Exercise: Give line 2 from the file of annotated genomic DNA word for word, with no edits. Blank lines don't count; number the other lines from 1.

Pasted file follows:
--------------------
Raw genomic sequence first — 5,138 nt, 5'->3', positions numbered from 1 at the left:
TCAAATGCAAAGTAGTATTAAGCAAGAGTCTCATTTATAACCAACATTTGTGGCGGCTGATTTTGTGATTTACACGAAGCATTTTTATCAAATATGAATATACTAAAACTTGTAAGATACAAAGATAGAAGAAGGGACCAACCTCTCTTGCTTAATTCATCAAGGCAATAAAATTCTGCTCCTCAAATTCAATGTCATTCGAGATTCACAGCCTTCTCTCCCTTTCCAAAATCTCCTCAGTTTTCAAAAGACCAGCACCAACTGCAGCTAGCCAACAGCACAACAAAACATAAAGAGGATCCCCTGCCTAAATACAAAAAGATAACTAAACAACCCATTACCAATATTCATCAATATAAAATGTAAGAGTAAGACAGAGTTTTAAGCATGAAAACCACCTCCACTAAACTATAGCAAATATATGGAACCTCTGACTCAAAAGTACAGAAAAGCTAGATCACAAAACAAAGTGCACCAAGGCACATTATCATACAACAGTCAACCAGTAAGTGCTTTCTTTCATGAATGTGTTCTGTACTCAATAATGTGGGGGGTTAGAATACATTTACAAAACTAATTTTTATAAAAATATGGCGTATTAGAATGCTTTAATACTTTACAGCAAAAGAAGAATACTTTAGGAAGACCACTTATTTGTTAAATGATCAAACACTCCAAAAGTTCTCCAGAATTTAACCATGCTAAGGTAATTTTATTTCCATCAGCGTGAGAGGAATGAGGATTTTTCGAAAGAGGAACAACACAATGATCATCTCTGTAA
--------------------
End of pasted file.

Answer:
TCAAATGCAAAGTAGTATTAAGCAAGAGTCTCATTTATAACCAACATTTGTGGCGGCTGATTTTGTGATTTACACGAAGCATTTTTATCAAATATGAATATACTAAAACTTGTAAGATACAAAGATAGAAGAAGGGACCAACCTCTCTTGCTTAATTCATCAAGGCAATAAAATTCTGCTCCTCAAATTCAATGTCATTCGAGATTCACAGCCTTCTCTCCCTTTCCAAAATCTCCTCAGTTTTCAAAAGACCAGCACCAACTGCAGCTAGCCAACAGCACAACAAAACATAAAGAGGATCCCCTGCCTAAATACAAAAAGATAACTAAACAACCCATTACCAATATTCATCAATATAAAATGTAAGAGTAAGACAGAGTTTTAAGCATGAAAACCACCTCCACTAAACTATAGCAAATATATGGAACCTCTGACTCAAAAGTACAGAAAAGCTAGATCACAAAACAAAGTGCACCAAGGCACATTATCATACAACAGTCAACCAGTAAGTGCTTTCTTTCATGAATGTGTTCTGTACTCAATAATGTGGGGGGTTAGAATACATTTACAAAACTAATTTTTATAAAAATATGGCGTATTAGAATGCTTTAATACTTTACAGCAAAAGAAGAATACTTTAGGAAGACCACTTATTTGTTAAATGATCAAACACTCCAAAAGTTCTCCAGAATTTAACCATGCTAAGGTAATTTTATTTCCATCAGCGTGAGAGGAATGAGGATTTTTCGAAAGAGGAACAACACAATGATCATCTCTGTAA